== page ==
St. John's International Airport (IATA: YYT, ICAO: CYYT) is in Newfoundland and Labrador, Canada. It is an international airport located at the northern limits of St. John's, Newfoundland and Labrador that serves the St. John's metropolitan area and the Avalon Peninsula. The airport is part of the National Airports System, and is operated by St. John's International Airport Authority Inc.
The airport is classified as an airport of entry by Nav Canada and is staffed by the Canada Border Services Agency (CBSA). CBSA officers at this airport can handle aircraft with no more than 165 passengers. However, they can handle up to 450 if the aircraft is unloaded in stages.
The airport as of December 2018 has 15 passenger gates. Gates that are numbered a number a ie 12a are designated for regional flights.
World War II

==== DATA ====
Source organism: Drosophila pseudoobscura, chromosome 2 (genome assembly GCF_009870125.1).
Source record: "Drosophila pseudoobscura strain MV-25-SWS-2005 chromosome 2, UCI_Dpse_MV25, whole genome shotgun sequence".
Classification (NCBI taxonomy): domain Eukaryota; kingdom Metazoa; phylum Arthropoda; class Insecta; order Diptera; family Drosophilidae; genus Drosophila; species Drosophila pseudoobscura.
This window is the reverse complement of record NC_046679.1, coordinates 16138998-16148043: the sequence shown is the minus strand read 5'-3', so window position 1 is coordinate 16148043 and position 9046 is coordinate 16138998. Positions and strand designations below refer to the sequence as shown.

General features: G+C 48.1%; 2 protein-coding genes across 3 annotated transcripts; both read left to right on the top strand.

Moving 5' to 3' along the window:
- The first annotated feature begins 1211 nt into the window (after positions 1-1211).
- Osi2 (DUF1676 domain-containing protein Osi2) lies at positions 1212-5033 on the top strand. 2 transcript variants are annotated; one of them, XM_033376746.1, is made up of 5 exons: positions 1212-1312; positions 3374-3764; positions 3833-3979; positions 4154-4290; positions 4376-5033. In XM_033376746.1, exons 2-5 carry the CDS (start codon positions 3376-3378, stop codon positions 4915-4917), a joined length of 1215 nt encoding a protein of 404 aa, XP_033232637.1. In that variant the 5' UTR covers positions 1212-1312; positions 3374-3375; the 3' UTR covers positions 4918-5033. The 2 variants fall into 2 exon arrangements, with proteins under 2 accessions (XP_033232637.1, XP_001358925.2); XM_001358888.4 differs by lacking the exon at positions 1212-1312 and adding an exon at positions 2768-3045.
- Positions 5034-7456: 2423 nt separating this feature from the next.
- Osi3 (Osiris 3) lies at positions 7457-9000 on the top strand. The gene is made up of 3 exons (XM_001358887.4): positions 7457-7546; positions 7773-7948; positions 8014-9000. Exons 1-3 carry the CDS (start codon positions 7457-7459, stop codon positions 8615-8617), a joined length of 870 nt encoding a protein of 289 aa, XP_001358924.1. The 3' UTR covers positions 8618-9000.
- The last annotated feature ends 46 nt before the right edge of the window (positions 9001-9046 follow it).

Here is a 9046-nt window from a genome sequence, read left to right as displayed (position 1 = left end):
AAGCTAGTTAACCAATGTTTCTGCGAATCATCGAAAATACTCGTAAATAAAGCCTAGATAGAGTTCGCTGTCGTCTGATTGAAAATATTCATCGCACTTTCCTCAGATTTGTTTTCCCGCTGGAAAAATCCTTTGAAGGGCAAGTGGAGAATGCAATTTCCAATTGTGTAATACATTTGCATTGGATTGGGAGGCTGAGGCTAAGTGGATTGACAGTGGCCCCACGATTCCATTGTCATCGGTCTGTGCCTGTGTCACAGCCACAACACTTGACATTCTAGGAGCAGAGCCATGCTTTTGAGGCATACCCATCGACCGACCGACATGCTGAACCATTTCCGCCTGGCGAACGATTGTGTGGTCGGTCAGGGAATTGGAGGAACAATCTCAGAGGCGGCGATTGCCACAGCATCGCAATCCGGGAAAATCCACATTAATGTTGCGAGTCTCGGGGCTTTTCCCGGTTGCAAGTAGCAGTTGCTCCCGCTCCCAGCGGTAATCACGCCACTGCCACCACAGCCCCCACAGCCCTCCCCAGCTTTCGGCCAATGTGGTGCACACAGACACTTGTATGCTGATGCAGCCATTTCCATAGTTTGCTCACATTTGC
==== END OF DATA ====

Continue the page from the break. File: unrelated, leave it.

Concern was expressed in the Canadian Parliament as early as September 1939 for the security of Dominion of Newfoundland (which was not yet a part of Canada) in the event of a German raid or attack. It was felt that a permanent airfield defense facility was needed and as a result discussions were carried out among Canada, Newfoundland and the United Kingdom during 1940. In late 1940 the Canadian Government agreed to construct an air base near St. John's. Early in 1941, Canadian Prime Minister William Lyon Mackenzie King informed Newfoundland Governor Sir Humphrey T. Walwyn of the intended location in Torbay. Newfoundland agreed, but stipulated that Canada was to assume all expenses and that the aerodrome not be used for civil purposes without first receiving Newfoundland's permission. The Canadian Government agreed, and in April 1941 McNamara Construction Company began construction on the runway. At a cost of approximately $1.5 million, a pair of runways, taxiways, aprons, hangars and other facilities were built and in operation by the end of 1941. The Royal Canadian Air Force (RCAF) officially opened Torbay Airport on December 15, 1941. It was jointly used by the RCAF, Royal Air Force (RAF), and the United States Army Air Corps until December 1946.